G’day there!

Well, we’ve reached that magical of time year once again in Prince Edward Island. If you happened to notice a bit of a change in the weather over the past few days, it’s because another Old Home Week is upon us, and as many people like to say, that signals the winding down of summer here despite the fact that, calendrically, it continues for another month. Is there anything to that claim? I don’t know, but I certainly digress.

Commonly referred to as “the Exhibition” – like “the Island”, because apparently there is no other, anywhere – Old Home Week is an Island tradition with roots stretching back to 1888. Of course, it has significantly evolved over the years, but since its inception it has engrained itself in the province’s psyche and reigns as the undisputed highlight of the summer season. Hosted at what is now the Eastlink Centre and Red Shores Racetrack & Casino at the Charlottetown Driving Park (46 Kensington Road), it draws in people from far and wide, and close to home, for a 10-day bonanza of agricultural exhibitions, midway rides and amusements, a variety of performances musical and otherwise, as well as the famed Gold Cup & Saucer Parade (since the 1960s),  and of course the continuous betting of money on which horses will be driven fastest in a counter-clockwise manner around a gravel track (many people would more eloquently refer to that as harness racing), culminating in the running of the coveted Gold Cup & Saucer.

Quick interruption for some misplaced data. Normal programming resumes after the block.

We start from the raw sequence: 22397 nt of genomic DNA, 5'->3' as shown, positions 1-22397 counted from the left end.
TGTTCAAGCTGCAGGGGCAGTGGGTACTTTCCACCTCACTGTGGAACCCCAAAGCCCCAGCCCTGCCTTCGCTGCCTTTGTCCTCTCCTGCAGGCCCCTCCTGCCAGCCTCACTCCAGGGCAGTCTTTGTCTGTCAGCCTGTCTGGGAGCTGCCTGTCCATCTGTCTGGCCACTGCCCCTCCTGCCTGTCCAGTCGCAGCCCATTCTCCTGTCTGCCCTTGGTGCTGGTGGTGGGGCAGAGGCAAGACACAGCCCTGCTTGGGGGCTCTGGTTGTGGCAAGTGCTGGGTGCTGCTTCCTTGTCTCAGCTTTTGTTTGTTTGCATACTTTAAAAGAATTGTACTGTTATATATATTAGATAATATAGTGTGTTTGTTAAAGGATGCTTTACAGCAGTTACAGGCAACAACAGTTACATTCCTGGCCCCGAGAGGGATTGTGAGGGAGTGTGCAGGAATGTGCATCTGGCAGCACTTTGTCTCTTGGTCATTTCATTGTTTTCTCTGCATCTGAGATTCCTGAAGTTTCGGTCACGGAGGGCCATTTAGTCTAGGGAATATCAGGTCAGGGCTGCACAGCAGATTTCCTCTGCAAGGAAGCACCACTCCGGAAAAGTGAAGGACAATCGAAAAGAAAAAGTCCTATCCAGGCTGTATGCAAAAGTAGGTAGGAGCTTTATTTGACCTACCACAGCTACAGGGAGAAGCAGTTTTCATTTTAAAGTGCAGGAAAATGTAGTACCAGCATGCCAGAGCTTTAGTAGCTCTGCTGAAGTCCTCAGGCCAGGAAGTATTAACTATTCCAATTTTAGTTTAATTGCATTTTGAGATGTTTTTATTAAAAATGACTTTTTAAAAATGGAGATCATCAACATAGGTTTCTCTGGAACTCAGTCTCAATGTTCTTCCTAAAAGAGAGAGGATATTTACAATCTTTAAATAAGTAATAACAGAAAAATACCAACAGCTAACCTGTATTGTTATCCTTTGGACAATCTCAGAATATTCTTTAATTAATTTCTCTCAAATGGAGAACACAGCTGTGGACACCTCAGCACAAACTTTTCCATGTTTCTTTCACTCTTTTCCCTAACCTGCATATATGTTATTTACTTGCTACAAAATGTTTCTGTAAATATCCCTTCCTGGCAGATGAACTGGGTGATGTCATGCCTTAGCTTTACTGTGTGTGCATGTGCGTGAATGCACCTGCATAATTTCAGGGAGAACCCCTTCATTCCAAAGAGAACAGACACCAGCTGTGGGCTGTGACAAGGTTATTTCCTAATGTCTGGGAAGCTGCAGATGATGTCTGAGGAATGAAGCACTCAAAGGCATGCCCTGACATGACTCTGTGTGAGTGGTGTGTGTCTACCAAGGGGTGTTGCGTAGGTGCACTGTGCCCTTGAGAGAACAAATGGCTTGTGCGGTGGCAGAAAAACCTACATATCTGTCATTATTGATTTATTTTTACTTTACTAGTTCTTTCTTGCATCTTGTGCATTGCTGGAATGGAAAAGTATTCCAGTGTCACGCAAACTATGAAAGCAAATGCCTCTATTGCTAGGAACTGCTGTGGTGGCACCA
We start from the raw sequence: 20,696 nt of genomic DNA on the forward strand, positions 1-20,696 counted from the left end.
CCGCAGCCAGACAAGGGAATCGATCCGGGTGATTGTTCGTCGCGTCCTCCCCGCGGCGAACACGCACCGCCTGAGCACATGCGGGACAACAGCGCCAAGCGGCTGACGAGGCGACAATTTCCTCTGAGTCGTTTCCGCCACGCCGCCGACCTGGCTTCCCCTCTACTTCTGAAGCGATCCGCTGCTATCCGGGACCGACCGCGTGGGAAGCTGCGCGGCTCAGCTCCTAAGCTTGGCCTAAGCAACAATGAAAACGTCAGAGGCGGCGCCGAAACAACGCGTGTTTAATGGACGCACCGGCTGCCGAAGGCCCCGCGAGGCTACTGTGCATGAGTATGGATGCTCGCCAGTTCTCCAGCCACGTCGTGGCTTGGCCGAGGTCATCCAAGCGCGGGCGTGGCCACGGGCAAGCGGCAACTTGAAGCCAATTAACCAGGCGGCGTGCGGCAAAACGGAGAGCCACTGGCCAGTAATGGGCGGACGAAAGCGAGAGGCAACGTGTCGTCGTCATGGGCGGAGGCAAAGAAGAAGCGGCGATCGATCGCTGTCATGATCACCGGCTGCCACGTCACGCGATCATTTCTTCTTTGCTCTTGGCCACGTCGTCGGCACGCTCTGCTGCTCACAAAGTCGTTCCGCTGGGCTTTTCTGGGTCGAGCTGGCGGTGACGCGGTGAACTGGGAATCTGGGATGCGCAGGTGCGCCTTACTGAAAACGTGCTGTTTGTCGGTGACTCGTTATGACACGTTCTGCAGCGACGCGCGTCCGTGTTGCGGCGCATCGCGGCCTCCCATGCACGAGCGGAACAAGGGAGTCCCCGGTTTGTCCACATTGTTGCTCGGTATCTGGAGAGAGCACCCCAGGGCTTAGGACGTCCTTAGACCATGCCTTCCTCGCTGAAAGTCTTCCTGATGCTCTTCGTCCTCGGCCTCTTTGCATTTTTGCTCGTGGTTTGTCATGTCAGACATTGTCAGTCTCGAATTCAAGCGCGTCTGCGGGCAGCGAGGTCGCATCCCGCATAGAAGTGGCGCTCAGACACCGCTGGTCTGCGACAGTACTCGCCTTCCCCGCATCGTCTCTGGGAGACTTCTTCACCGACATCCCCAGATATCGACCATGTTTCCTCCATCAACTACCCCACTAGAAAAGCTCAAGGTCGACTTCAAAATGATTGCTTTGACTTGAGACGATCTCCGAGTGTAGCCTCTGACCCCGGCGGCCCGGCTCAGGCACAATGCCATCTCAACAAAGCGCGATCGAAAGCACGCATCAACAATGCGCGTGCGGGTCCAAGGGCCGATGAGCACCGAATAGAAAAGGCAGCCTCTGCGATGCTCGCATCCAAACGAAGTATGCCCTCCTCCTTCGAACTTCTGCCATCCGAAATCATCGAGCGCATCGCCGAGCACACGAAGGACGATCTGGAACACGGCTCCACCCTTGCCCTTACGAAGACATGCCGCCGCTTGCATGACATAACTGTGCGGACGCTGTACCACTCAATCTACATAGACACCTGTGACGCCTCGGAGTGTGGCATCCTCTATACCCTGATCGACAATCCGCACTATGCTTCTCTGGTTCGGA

And that brings us to the subject of today’s post.

The film you’re about to watch comes to you courtesy of Thelma Phillips. It was taken by her father, Harold Phillips, over the course of two Old Home Weeks in 1963 and 1964 with an 8mm camera. At just over eleven minutes in length, you’ll see many shots of harness racing, the midway, and the parade – basically the component pieces of Old Home Week as we know and love it, minus the agricultural aspect. I wasn’t able to embed the film here this time around (thanks, technology), but follow the link below to be magically and nostalgically transported. And as always, enjoy the show!

Old Home Week 1963-64


PEI History Guy